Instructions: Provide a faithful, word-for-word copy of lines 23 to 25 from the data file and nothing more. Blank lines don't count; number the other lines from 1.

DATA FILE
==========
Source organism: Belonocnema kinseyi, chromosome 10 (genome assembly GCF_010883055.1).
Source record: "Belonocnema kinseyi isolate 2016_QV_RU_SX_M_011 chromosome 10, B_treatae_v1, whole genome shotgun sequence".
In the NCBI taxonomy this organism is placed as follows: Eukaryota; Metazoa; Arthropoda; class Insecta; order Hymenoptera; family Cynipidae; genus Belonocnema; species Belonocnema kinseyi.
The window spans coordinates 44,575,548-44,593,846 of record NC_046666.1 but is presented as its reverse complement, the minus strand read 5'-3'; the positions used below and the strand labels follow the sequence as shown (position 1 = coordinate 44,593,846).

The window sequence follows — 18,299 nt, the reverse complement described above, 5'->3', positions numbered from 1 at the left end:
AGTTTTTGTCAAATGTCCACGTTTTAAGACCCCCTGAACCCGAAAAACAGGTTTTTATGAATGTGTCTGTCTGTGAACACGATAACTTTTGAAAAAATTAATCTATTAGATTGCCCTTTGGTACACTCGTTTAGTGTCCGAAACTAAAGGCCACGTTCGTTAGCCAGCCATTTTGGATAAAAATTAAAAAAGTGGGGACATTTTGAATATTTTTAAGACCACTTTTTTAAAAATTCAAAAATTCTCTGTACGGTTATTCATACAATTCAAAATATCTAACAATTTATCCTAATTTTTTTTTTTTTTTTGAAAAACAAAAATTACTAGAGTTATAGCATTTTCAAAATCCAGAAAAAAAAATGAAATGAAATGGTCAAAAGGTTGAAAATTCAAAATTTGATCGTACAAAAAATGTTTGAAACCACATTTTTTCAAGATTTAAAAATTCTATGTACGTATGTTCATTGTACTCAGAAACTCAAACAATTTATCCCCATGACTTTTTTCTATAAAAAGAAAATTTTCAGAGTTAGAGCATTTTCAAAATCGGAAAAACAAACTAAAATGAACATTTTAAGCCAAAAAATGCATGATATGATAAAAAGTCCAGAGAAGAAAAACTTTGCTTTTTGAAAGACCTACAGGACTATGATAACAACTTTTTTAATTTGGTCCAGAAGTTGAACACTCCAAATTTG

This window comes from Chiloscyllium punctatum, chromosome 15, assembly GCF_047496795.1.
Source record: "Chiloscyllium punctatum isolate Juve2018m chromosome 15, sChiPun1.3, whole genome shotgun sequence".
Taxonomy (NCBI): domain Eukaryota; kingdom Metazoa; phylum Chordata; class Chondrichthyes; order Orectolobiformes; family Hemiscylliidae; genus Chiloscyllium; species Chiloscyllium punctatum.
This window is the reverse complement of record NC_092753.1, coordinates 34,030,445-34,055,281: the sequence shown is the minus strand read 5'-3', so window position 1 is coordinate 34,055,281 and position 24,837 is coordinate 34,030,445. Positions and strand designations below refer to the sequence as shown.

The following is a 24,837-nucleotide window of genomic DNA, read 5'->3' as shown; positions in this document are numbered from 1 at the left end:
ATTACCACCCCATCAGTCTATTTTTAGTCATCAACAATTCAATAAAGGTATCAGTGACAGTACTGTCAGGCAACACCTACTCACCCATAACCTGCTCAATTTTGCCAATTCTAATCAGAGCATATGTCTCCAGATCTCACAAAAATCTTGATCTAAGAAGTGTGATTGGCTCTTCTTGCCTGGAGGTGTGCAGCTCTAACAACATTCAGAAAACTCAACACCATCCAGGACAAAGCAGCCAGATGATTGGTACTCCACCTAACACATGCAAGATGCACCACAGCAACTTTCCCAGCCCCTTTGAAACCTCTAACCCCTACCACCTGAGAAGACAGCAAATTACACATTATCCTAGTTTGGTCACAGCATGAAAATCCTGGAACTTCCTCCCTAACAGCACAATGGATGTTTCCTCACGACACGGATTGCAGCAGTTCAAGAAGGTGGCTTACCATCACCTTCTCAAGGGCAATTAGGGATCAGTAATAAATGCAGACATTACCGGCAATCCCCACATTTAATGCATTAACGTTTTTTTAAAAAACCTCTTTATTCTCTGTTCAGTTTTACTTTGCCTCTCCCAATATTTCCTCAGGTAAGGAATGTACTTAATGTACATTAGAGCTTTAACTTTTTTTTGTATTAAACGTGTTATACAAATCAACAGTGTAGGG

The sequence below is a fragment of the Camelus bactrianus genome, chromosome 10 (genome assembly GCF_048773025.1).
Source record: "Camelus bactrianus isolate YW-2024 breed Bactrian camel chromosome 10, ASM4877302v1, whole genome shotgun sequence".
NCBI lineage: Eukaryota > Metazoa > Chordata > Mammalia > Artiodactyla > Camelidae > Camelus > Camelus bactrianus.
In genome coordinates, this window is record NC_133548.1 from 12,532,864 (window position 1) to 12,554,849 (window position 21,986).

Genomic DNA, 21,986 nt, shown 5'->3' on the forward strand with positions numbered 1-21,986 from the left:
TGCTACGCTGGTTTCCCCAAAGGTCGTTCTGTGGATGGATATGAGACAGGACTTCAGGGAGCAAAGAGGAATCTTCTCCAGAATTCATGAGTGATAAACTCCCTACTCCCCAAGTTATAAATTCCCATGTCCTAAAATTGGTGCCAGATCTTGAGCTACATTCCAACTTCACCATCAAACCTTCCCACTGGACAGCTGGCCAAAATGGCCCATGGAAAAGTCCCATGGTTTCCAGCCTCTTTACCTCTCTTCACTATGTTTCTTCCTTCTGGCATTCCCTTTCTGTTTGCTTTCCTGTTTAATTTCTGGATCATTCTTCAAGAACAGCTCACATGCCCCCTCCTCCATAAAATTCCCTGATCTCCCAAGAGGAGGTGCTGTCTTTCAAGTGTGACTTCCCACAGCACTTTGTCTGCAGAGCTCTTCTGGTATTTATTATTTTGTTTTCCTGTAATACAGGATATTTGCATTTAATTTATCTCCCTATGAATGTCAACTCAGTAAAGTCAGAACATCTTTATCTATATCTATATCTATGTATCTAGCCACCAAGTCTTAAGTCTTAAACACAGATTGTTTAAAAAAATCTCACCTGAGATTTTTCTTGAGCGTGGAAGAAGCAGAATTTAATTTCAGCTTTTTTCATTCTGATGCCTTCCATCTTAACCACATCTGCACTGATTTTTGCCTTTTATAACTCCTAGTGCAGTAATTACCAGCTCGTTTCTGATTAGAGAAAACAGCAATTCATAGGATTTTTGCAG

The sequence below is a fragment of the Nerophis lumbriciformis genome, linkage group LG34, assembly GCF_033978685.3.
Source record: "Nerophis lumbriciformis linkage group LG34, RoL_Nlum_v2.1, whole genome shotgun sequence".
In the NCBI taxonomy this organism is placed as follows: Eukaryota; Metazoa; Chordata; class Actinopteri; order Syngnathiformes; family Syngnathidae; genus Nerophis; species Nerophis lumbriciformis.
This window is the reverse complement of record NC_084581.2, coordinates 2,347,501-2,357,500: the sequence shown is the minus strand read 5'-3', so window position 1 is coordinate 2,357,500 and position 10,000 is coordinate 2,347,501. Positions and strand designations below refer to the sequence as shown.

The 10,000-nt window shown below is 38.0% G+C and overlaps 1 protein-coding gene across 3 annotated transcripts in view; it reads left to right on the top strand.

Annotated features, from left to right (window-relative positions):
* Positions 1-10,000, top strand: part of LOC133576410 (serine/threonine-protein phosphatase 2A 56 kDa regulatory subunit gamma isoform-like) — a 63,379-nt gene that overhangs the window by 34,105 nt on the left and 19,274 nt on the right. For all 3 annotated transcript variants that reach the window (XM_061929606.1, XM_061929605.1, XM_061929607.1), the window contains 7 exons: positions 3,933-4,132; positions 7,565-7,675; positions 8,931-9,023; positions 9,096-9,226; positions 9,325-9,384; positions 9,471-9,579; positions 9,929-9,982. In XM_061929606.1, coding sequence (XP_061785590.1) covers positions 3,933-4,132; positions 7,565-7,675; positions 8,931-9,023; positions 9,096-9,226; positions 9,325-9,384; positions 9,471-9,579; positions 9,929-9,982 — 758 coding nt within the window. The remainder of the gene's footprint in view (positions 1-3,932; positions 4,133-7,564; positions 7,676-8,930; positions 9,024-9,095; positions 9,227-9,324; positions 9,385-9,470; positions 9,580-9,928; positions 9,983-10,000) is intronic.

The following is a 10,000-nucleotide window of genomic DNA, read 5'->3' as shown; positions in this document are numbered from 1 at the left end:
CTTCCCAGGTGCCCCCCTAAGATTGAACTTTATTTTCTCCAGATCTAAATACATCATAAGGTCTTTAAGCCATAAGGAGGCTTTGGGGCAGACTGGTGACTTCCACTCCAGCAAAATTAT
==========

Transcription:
The 10,000-nt window shown below is 38.0% G+C and overlaps 1 protein-coding gene across 3 annotated transcripts in view; it reads left to right on the top strand.

Annotated features, from left to right (window-relative positions):
* Positions 1-10,000, top strand: part of LOC133576410 (serine/threonine-protein phosphatase 2A 56 kDa regulatory subunit gamma isoform-like) — a 63,379-nt gene that overhangs the window by 34,105 nt on the left and 19,274 nt on the right. For all 3 annotated transcript variants that reach the window (XM_061929606.1, XM_061929605.1, XM_061929607.1), the window contains 7 exons: positions 3,933-4,132; positions 7,565-7,675; positions 8,931-9,023; positions 9,096-9,226; positions 9,325-9,384; positions 9,471-9,579; positions 9,929-9,982. In XM_061929606.1, coding sequence (XP_061785590.1) covers positions 3,933-4,132; positions 7,565-7,675; positions 8,931-9,023; positions 9,096-9,226; positions 9,325-9,384; positions 9,471-9,579; positions 9,929-9,982 — 758 coding nt within the window. The remainder of the gene's footprint in view (positions 1-3,932; positions 4,133-7,564; positions 7,676-8,930; positions 9,024-9,095; positions 9,227-9,324; positions 9,385-9,470; positions 9,580-9,928; positions 9,983-10,000) is intronic.